It is. He was a writer/producer on Frasier, and he’s a fan of my stuff. Just like Kanye, he’s been seeing my films at these festival shows. He did another short that was nominated for an Oscar in 1998, “Redux Riding Hood.” That was through Disney and he wasn’t happy working with Disney. It’s a big corporation and they owned the film and it was not a good experience. He called me out of the blue and said, Ã¢Â€Â˜I have a story that I want to make into a film.’ And I said, Ã¢Â€Â˜Well, I have enough of my own stories, I really don’t do outside projects.’ And he said, Ã¢Â€Â˜There’s money involved,’ and I got interested in it. It’s a really nice story. It’s not a typical Bill Plympton, it’s very romantic and kind of sentimental, but it’s a beautiful little story. We started working on it and he obviously wrote it. We went through it together and I put in some visual ideas but it’s essentially his story. We just finished it last year and it’s been winning a lot of prizes on the festival circuit.
How did Paul Giamatti get involved?
We had done a mock-up version and I used one of my voice actors for the voice. I really liked it but Dan didn’t like it so much. This was the year “Guard Dog” was nominated, so I said, Ã¢Â€Â˜Well, I’m going to the Oscars ‘ let me see if I see someone there we can entrap into doing the voiceover.’ I was there at the Governor’s Ball and I saw Paul Giamatti and I had always loved his voice. So I took a couple hits of alcohol and built up my courage and walked over to him. I said, Ã¢Â€Â˜You don’t know me, but I’m Bill Plympton, and I’d like to -‘ And he goes, Ã¢Â€Â˜Bill Plympton! Wow, man, I love your animation. You rock.’ Apparently he had wanted to be an animator at one point when he lived in Seattle, so it was really a project that was dear to his heart, something he could relate to. He did it for scale in, like, two takes. His voice is so perfect. It was a bit of good fortune that we were able to get him.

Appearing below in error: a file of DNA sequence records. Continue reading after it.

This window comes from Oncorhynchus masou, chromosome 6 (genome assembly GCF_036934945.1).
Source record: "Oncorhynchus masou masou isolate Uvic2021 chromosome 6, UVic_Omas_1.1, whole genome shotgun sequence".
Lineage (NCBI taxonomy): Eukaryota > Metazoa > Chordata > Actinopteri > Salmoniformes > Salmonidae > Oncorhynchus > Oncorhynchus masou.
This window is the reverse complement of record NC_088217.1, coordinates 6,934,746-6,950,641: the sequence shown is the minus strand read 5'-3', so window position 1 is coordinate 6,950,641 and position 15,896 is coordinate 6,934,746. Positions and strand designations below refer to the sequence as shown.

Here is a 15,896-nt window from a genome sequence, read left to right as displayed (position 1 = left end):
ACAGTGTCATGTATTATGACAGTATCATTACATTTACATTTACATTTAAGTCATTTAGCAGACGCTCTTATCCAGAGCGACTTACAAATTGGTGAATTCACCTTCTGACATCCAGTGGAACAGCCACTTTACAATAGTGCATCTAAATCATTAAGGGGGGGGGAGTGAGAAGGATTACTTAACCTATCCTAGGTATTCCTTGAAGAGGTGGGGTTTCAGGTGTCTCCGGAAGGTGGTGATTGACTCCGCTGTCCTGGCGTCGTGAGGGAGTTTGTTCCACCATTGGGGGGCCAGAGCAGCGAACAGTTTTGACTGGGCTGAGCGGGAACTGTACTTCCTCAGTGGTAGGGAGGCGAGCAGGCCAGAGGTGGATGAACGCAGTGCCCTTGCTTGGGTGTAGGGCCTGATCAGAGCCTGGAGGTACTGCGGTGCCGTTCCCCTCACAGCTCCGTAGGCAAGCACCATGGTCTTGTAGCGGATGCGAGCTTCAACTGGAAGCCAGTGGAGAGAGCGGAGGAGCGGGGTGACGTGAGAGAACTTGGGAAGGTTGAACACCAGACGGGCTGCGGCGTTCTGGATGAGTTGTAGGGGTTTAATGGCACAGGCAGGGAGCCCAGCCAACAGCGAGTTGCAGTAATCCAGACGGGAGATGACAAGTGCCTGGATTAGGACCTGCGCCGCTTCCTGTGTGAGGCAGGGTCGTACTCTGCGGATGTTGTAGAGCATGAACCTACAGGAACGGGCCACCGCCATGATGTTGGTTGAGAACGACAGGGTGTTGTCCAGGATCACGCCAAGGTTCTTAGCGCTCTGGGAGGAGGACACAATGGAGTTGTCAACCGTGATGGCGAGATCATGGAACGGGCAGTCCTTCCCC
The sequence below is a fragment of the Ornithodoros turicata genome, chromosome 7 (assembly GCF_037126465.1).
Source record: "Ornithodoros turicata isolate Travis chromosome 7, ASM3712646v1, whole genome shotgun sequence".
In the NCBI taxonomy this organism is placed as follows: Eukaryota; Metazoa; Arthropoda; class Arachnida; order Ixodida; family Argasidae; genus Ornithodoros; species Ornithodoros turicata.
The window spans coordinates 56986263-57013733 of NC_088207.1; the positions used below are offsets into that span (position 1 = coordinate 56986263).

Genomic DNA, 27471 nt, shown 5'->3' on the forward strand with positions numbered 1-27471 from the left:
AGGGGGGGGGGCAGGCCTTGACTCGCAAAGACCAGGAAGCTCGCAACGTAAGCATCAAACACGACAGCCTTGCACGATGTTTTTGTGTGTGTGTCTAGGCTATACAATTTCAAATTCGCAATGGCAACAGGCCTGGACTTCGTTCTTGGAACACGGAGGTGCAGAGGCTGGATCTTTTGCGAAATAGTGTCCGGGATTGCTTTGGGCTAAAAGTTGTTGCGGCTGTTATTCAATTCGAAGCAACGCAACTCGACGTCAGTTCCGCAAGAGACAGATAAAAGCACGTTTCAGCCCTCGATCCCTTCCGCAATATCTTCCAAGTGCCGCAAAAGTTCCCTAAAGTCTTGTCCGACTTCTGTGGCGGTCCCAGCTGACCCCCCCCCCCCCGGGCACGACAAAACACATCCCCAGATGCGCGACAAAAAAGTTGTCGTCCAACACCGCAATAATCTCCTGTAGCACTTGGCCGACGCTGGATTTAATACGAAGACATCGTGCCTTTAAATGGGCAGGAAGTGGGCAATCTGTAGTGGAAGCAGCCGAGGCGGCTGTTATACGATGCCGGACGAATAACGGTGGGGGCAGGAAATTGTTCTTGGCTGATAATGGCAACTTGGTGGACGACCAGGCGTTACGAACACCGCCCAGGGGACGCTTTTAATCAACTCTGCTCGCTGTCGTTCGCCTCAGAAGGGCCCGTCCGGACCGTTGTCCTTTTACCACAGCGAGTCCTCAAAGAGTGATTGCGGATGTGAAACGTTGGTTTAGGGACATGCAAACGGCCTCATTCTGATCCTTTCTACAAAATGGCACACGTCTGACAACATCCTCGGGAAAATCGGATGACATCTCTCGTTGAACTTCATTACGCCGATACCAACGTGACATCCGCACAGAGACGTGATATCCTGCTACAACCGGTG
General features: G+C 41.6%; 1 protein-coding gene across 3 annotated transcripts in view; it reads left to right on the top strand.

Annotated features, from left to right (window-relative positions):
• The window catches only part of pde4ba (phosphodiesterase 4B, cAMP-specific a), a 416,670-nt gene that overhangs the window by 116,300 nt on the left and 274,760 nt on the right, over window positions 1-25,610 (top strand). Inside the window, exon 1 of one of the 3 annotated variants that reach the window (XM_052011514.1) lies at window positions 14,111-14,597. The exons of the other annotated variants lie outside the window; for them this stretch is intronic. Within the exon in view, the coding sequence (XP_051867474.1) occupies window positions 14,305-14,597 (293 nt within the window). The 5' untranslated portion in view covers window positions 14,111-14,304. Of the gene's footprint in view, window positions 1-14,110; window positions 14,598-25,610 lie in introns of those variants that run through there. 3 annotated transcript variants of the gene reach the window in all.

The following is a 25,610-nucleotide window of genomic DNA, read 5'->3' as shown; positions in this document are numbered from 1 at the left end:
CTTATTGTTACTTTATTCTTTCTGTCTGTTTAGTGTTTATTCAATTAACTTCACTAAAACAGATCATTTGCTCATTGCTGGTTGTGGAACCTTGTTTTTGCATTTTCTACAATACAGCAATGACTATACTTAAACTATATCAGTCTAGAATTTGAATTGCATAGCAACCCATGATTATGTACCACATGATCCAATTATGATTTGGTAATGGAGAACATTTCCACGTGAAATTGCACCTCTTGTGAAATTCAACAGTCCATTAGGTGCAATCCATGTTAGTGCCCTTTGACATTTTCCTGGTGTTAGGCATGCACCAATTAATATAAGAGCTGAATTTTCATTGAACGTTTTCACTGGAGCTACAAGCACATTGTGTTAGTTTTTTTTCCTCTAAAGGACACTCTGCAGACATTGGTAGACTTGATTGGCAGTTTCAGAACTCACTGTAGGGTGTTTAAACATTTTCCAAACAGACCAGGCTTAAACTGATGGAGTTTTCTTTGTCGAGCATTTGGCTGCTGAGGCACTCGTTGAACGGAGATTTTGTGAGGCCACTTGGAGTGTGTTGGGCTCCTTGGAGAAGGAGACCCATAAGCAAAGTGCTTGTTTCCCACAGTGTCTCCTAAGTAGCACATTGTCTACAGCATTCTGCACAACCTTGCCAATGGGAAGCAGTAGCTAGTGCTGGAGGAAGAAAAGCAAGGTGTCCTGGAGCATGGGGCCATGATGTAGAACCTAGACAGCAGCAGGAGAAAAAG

Where did your visual motif for that come from, with the simple line drawings and silhouettes?